were first whipped, and then tormented with all sorts of tortures, before they died, and were then crucified before the wall of the city. This miserable procedure made Titus greatly to pity them, while they caught every day five hundred Jews; nay, some days they caught more…. So the soldiers, out of the wrath and hatred they bore the Jews, nailed those they caught, one after one way, and another after another, to the crosses, by way of jest, when their multitude was so great, that room was wanting for the crosses, and crosses wanting for the bodies.
Titus then renamed the region Palestine and for almost 1,900 years one couldn’t find “Israel” on the map. In A.D. 135 the Romans built a city on the ruins of Jerusalem and called it Aelia Capitolina. Then Emperor Hadrian decreed: “It is forbidden for all circumcised persons to enter or stay within the territory of Aelia Capitolina; any person contravening this prohibition shall be put to death.” They were forbidden to see Jerusalem even “at a distance.”
This is important for three reasons. First, it shows (as I’m asserting) that what God commanded Israel to do to the Canaanites wasn’t genocide—it was capital punishment. God warned Israel that if they committed the same sins, the land would also vomit them out. God is no respecter of persons. Second, there is a cosmic lesson: God hates sin because sin leads to rebellion and the worst kinds of evil. Third, this also answers the misunderstanding that there is some discontinuity between the Old and New Testaments. In both Testaments God hates sin and punishes it.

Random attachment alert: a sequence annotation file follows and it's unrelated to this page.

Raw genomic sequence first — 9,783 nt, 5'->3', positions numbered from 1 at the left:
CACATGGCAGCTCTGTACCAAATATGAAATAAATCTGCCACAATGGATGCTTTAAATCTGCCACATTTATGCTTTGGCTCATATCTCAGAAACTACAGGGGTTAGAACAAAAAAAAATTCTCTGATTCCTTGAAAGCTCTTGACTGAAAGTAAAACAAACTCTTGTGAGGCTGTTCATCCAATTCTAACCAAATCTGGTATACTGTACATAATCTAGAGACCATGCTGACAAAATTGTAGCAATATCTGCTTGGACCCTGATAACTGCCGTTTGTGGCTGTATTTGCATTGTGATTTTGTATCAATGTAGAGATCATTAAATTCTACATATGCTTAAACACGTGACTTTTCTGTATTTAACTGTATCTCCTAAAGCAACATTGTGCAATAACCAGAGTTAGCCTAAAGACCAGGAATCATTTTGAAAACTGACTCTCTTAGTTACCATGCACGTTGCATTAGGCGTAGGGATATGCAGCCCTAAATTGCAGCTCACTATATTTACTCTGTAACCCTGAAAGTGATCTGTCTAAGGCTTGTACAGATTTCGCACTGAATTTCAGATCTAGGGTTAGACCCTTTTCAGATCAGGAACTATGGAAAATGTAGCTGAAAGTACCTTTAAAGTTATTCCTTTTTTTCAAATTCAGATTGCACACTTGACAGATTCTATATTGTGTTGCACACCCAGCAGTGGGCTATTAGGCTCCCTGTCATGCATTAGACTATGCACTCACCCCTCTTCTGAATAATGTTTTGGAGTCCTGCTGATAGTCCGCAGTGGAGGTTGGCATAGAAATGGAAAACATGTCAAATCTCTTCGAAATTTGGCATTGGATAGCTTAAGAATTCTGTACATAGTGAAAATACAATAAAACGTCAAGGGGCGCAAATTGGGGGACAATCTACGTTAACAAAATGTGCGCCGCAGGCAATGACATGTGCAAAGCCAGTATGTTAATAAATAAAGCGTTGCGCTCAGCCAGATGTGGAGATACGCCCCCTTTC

God Waited Until the Canaanites Corruption was Complete
The third reason it wasn’t genocide but capital punishment is that God didn’t order the Canaanites’ destruction until their society had become completely depraved. In Genesis 15, the Lord promised Abraham that his descendants would inherit the land of the Canaanites but that the Israelites would have to be slaves for 400 years because “the iniquity of the Amorites is not yet complete” (Gen. 15:16). If it was genocide, then the Lord could have told Abraham to kill any Canaanite he could get his hands on—but it wasn’t genocide.
God Limited Their Destruction to within Certain Boundaries
The fourth reason it wasn’t genocide but capital punishment is God didn’t order that every Canaanite be killed but only those who lived within specific geographical boundaries (Josh. 1:4). Canaanite tribes (especially the Hittites) greatly exceeded the boundaries that Israel was told to conquer.
There are three major objections to the capital punishment argument: that there were righteous adults, that there were innocent children killed, and that the Leviticus 18 prohibitions are outdated at best because among them is the prohibition that one can’t have sex with a woman in her period. We will deal with each in turn in upcoming blogs.
- Mark S. Smith, trans. Ugaritic Narrative Poetry, ed. Simon B. Parker (Atlanta: Society of Biblical Literature, 1997), 148. [↩]